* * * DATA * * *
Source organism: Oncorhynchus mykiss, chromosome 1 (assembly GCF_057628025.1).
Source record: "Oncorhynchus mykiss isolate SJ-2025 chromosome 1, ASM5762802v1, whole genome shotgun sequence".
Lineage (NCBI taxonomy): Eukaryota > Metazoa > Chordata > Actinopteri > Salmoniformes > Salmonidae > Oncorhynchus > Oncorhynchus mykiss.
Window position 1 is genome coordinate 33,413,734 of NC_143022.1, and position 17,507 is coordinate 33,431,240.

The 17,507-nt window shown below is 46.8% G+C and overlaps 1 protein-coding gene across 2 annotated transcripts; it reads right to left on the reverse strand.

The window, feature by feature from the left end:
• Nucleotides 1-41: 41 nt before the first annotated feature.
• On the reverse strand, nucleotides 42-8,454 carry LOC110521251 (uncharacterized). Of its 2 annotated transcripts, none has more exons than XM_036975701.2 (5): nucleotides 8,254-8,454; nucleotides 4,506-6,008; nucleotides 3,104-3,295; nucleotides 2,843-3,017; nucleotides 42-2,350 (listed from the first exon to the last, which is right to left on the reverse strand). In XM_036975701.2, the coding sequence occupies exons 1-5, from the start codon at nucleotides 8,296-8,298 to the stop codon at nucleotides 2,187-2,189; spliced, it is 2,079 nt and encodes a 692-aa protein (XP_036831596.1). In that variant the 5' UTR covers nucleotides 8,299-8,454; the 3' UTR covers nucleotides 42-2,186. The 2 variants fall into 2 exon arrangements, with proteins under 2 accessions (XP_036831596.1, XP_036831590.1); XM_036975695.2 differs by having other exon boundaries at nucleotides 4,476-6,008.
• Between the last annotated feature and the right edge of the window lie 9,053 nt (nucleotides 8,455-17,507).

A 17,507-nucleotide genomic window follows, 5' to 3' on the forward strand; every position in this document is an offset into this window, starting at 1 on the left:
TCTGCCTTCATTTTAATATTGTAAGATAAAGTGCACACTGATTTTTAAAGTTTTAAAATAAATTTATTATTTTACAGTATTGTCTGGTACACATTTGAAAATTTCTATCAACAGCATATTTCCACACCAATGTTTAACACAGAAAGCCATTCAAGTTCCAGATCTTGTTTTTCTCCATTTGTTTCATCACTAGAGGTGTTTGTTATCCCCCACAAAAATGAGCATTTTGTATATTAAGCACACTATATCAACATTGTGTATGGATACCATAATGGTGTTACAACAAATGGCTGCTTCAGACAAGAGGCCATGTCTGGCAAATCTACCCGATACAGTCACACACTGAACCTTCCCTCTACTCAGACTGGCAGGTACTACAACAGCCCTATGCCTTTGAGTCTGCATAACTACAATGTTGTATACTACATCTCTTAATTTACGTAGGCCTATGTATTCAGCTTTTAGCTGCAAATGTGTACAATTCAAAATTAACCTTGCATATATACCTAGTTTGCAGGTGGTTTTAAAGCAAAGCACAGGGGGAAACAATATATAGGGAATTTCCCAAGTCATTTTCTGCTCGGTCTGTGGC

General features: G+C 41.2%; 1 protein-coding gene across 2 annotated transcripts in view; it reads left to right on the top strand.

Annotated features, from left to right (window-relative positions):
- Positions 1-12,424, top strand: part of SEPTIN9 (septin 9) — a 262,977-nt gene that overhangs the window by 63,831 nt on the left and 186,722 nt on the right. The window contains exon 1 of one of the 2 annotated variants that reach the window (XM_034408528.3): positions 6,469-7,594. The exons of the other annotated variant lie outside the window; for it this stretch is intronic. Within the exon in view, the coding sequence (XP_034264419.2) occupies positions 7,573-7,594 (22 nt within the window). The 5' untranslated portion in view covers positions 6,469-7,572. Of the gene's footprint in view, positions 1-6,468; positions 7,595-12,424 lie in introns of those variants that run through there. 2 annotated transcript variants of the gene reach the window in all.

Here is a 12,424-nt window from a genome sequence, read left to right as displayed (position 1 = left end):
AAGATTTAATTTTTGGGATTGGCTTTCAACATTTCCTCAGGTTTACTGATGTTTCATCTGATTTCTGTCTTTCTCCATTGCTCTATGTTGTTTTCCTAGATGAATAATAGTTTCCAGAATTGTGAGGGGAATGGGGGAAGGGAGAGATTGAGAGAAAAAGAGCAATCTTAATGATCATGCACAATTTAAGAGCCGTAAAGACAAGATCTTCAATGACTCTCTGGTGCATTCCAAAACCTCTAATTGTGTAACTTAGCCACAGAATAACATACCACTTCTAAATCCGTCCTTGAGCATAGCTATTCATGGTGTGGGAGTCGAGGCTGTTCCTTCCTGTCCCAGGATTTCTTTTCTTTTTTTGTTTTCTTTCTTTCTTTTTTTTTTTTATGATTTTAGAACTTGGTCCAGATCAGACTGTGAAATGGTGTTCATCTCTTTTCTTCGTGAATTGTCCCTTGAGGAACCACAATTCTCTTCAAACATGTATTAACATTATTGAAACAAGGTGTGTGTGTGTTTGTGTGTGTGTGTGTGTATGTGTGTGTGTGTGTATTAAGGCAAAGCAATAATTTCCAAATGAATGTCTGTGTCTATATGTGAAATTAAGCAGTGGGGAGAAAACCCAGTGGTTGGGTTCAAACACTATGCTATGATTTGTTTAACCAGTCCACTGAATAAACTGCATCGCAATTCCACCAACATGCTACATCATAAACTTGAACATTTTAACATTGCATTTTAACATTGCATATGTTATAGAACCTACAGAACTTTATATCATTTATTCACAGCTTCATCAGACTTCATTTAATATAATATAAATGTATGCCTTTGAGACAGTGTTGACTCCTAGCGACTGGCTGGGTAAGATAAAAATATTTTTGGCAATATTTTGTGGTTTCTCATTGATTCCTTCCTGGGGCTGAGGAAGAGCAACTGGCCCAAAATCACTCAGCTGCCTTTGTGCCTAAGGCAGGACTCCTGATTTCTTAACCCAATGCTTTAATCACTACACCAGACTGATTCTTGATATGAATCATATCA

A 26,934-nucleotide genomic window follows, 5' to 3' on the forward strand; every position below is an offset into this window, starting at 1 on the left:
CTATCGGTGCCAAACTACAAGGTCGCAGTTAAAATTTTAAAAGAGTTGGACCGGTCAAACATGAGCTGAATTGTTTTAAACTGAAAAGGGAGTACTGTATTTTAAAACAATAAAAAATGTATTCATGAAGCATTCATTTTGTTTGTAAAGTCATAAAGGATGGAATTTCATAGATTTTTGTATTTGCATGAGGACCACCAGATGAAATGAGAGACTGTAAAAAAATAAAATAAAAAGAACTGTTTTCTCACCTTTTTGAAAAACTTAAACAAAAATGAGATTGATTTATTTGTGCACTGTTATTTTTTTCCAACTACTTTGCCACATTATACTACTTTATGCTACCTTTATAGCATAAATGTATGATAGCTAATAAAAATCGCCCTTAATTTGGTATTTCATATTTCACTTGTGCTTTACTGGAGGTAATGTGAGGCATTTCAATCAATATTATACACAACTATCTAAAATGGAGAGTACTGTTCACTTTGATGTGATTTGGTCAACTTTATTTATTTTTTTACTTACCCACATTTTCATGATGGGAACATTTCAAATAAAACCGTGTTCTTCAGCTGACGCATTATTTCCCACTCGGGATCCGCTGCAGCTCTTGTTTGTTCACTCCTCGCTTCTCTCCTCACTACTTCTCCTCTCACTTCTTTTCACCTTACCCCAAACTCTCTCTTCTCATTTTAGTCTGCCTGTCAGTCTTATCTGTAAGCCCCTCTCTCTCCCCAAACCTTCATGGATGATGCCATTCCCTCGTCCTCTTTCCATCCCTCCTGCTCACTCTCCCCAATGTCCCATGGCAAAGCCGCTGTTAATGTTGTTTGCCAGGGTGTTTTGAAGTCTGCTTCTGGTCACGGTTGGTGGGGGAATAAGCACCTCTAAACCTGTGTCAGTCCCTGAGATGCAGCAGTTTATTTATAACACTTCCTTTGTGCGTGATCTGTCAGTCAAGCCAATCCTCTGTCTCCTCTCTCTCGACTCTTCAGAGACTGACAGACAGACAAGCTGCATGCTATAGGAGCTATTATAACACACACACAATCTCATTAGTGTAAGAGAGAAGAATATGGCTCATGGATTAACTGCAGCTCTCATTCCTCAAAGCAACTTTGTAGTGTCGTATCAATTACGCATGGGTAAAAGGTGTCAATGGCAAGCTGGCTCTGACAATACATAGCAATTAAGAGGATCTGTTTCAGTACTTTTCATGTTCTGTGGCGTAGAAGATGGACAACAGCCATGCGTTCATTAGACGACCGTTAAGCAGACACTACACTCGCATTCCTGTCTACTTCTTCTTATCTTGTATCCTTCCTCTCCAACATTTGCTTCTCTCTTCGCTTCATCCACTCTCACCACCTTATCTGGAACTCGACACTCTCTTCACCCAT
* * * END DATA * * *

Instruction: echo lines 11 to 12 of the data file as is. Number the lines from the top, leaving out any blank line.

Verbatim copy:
TCTGCCTTCATTTTAATATTGTAAGATAAAGTGCACACTGATTTTTAAAGTTTTAAAATAAATTTATTATTTTACAGTATTGTCTGGTACACATTTGAAAATTTCTATCAACAGCATATTTCCACACCAATGTTTAACACAGAAAGCCATTCAAGTTCCAGATCTTGTTTTTCTCCATTTGTTTCATCACTAGAGGTGTTTGTTATCCCCCACAAAAATGAGCATTTTGTATATTAAGCACACTATATCAACATTGTGTATGGATACCATAATGGTGTTACAACAAATGGCTGCTTCAGACAAGAGGCCATGTCTGGCAAATCTACCCGATACAGTCACACACTGAACCTTCCCTCTACTCAGACTGGCAGGTACTACAACAGCCCTATGCCTTTGAGTCTGCATAACTACAATGTTGTATACTACATCTCTTAATTTACGTAGGCCTATGTATTCAGCTTTTAGCTGCAAATGTGTACAATTCAAAATTAACCTTGCATATATACCTAGTTTGCAGGTGGTTTTAAAGCAAAGCACAGGGGGAAACAATATATAGGGAATTTCCCAAGTCATTTTCTGCTCGGTCTGTGGC

General features: G+C 41.2%; 1 protein-coding gene across 2 annotated transcripts in view; it reads left to right on the top strand.